It is already three years since I was diagnosed with ALS. For me, though it has been difficult, it has not been so draining because I really can’t do much. But I have been watching my wife, Dina, do everything double, maybe triple, her normal work load. And on top of that all, she has to contend with the emotional strain, hurt and suffering of not having a regular husband to come home to. Then she finds the strength to smile and give inspirational talks.

I have no idea how she does it.

When there is no gas left and you can still do so much, there is a miracle happening. And this miracle is because of your trust in G‑d.

In the portion of Behar, we learn about the mitzvah of Shemittah, the sabbatical year. “Six years you should sow your fields . . . and gather its produce. And in the seventh year, the land must be given complete rest, a sabbatical for G‑d, you may not sow your fields . . . ”

This is one of the most difficult mitzvahs, because if all of Israel refrains from sowing their fields, what is there to eat?

In answer to this question, G‑d says, “I will command my blessing for you in the sixth year, and it will yield (enough) produce for three years”—for the remainder of the sixth year, through the seventh until after the harvest of the eighth year.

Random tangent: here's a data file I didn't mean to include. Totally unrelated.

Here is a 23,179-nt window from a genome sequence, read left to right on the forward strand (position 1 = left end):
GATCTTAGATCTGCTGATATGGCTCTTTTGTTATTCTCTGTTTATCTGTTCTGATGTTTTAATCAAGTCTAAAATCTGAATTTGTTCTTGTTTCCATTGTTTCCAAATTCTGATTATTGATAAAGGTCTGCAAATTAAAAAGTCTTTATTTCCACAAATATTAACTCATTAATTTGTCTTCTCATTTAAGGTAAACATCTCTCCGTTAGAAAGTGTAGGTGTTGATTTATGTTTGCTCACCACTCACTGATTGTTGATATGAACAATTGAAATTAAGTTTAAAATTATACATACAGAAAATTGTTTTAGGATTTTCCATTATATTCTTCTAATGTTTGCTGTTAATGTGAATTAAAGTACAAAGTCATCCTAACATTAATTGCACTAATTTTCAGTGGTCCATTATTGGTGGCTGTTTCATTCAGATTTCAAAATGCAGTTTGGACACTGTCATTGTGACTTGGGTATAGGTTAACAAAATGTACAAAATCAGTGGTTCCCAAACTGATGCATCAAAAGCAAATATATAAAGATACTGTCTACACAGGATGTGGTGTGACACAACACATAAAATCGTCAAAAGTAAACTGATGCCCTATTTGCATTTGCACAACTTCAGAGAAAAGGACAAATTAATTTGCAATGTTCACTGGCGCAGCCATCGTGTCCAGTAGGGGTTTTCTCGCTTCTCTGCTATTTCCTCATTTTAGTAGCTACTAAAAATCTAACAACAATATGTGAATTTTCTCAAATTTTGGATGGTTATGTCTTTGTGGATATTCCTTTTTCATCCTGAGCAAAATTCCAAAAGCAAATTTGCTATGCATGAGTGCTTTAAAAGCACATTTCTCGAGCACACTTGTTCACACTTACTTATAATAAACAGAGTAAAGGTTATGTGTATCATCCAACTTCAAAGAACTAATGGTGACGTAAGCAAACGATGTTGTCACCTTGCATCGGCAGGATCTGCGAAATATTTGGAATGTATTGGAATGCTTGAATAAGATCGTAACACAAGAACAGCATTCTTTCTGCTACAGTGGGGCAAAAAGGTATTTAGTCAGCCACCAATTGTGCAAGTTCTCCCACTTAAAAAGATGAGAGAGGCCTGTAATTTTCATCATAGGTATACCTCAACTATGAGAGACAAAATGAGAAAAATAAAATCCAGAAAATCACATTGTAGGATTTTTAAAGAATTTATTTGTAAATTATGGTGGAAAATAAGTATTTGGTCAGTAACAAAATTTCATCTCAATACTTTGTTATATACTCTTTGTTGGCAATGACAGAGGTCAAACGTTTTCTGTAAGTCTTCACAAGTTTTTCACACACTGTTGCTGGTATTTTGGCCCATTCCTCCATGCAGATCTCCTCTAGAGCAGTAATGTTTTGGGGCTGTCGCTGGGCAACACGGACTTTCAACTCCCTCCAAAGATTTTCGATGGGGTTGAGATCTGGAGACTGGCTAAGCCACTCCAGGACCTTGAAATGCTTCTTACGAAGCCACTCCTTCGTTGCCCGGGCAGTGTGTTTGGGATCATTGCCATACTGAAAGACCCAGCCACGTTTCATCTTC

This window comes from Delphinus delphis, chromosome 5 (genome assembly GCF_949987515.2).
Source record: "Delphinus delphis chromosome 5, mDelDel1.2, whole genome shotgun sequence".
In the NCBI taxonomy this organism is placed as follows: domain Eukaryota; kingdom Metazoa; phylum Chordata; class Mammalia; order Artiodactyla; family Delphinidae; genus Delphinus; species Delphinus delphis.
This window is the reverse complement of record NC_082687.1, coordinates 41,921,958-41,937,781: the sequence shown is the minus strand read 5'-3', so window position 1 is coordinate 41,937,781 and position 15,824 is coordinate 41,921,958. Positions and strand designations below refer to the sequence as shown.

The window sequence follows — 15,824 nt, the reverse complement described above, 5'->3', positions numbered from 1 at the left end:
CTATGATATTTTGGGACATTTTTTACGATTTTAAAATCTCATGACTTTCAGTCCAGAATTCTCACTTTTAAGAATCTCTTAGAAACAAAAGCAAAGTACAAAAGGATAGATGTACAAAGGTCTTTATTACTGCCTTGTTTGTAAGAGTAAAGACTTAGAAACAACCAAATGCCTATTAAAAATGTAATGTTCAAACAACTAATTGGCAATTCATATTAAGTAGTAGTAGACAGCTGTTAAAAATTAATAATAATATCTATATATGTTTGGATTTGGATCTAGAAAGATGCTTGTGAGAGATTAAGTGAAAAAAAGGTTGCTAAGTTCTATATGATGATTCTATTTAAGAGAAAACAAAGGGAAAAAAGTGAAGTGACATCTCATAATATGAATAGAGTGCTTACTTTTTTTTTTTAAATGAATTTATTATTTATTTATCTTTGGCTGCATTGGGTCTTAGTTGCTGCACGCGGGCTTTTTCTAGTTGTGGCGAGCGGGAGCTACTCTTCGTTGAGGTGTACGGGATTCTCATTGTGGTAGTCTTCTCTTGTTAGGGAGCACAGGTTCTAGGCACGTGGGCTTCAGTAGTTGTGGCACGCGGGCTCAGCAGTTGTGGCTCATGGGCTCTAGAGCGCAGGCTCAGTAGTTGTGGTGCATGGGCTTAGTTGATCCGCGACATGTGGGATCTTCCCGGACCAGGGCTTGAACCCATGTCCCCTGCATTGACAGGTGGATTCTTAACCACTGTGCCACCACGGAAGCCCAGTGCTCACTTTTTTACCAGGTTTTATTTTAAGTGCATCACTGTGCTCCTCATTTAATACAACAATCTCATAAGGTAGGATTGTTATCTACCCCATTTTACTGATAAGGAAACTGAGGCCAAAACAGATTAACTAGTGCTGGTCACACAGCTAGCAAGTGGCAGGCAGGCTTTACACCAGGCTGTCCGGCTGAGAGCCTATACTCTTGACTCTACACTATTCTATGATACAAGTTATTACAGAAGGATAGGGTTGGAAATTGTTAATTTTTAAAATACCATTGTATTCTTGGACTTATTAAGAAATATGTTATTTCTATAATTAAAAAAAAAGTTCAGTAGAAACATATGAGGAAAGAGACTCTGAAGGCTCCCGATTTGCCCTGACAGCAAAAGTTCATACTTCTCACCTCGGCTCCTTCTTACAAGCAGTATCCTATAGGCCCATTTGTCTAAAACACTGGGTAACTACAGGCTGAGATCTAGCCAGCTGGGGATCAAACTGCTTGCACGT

Still we find that this mitzvah is so difficult that during the First Temple era, 70 Shemittah years were not kept properly. Because of this, after the destruction of the First Temple, we were in exile for 70 years. It is obvious that this mitzvah is super important to G‑d, and that keeping it is key to bringing Moshiach.

What is at the essence of this mitzvah?

We all have a relationship with G‑d. For some of us, it is strong; for others, it is less strong. And for some, it is one of rejection. Many of us run the gamut—a roller-coaster-ride relationship with our Maker.

What G‑d wants most from us is that we trust in Him. And this is the core of this mitzvah.

Yet it is hard to trust, in any person or even ourselves for that matter. How often do we watch ourselves fail at what we set out to do? How often are our hopes dashed, and we find ourselves hurt and broken?

We have trust issues.

When it comes to G‑d, we need to take a different approach. In Him we truly can trust, and the more we get to know Him, the stronger our trust in Him becomes. You come to realize that He is the only one you can actually trust.

This becomes clear in the sixth year of the Sabbatical, when one would think the field has been drained of its nutrients due to five years of sowing and reaping. When the sixth comes, there is nothing left for the field to give. It is our trust in Hashem alone that make our fields yield three times their normal production.

We feel this as parents—especially mothers—as we give, give and give until there is nothing left to give. It is our relationship with G‑d that gives us the strength we never imagined we had.

I have experienced this firsthand. It is my hope that through building our trust in G‑d, we will merit the coming of Moshiach very soon.